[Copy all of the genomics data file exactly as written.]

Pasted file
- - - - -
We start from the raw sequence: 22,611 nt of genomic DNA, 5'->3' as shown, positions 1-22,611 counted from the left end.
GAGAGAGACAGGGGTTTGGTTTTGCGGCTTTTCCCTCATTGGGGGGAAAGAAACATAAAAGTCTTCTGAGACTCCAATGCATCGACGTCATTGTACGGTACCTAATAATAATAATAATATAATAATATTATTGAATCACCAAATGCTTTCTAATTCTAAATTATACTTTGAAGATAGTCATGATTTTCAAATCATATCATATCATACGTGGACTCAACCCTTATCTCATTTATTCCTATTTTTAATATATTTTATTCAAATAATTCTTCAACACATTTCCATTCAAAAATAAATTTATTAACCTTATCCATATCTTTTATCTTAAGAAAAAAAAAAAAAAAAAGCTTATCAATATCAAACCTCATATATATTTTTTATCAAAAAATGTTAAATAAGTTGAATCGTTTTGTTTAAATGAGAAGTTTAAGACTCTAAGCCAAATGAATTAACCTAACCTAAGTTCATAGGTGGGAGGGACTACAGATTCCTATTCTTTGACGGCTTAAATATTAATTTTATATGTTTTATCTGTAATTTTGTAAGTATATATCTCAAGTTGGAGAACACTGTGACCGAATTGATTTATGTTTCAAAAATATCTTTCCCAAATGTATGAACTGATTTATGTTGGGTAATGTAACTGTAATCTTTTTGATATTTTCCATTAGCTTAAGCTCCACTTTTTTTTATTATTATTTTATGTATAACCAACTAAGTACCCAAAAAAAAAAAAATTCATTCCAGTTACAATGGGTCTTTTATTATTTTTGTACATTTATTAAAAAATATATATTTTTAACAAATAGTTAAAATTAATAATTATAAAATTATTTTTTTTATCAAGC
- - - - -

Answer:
We start from the raw sequence: 22,611 nt of genomic DNA, 5'->3' as shown, positions 1-22,611 counted from the left end.
GAGAGAGACAGGGGTTTGGTTTTGCGGCTTTTCCCTCATTGGGGGGAAAGAAACATAAAAGTCTTCTGAGACTCCAATGCATCGACGTCATTGTACGGTACCTAATAATAATAATAATATAATAATATTATTGAATCACCAAATGCTTTCTAATTCTAAATTATACTTTGAAGATAGTCATGATTTTCAAATCATATCATATCATACGTGGACTCAACCCTTATCTCATTTATTCCTATTTTTAATATATTTTATTCAAATAATTCTTCAACACATTTCCATTCAAAAATAAATTTATTAACCTTATCCATATCTTTTATCTTAAGAAAAAAAAAAAAAAAAAGCTTATCAATATCAAACCTCATATATATTTTTTATCAAAAAATGTTAAATAAGTTGAATCGTTTTGTTTAAATGAGAAGTTTAAGACTCTAAGCCAAATGAATTAACCTAACCTAAGTTCATAGGTGGGAGGGACTACAGATTCCTATTCTTTGACGGCTTAAATATTAATTTTATATGTTTTATCTGTAATTTTGTAAGTATATATCTCAAGTTGGAGAACACTGTGACCGAATTGATTTATGTTTCAAAAATATCTTTCCCAAATGTATGAACTGATTTATGTTGGGTAATGTAACTGTAATCTTTTTGATATTTTCCATTAGCTTAAGCTCCACTTTTTTTTATTATTATTTTATGTATAACCAACTAAGTACCCAAAAAAAAAAAAATTCATTCCAGTTACAATGGGTCTTTTATTATTTTTGTACATTTATTAAAAAATATATATTTTTAACAAATAGTTAAAATTAATAATTATAAAATTATTTTTTTTATCAAGC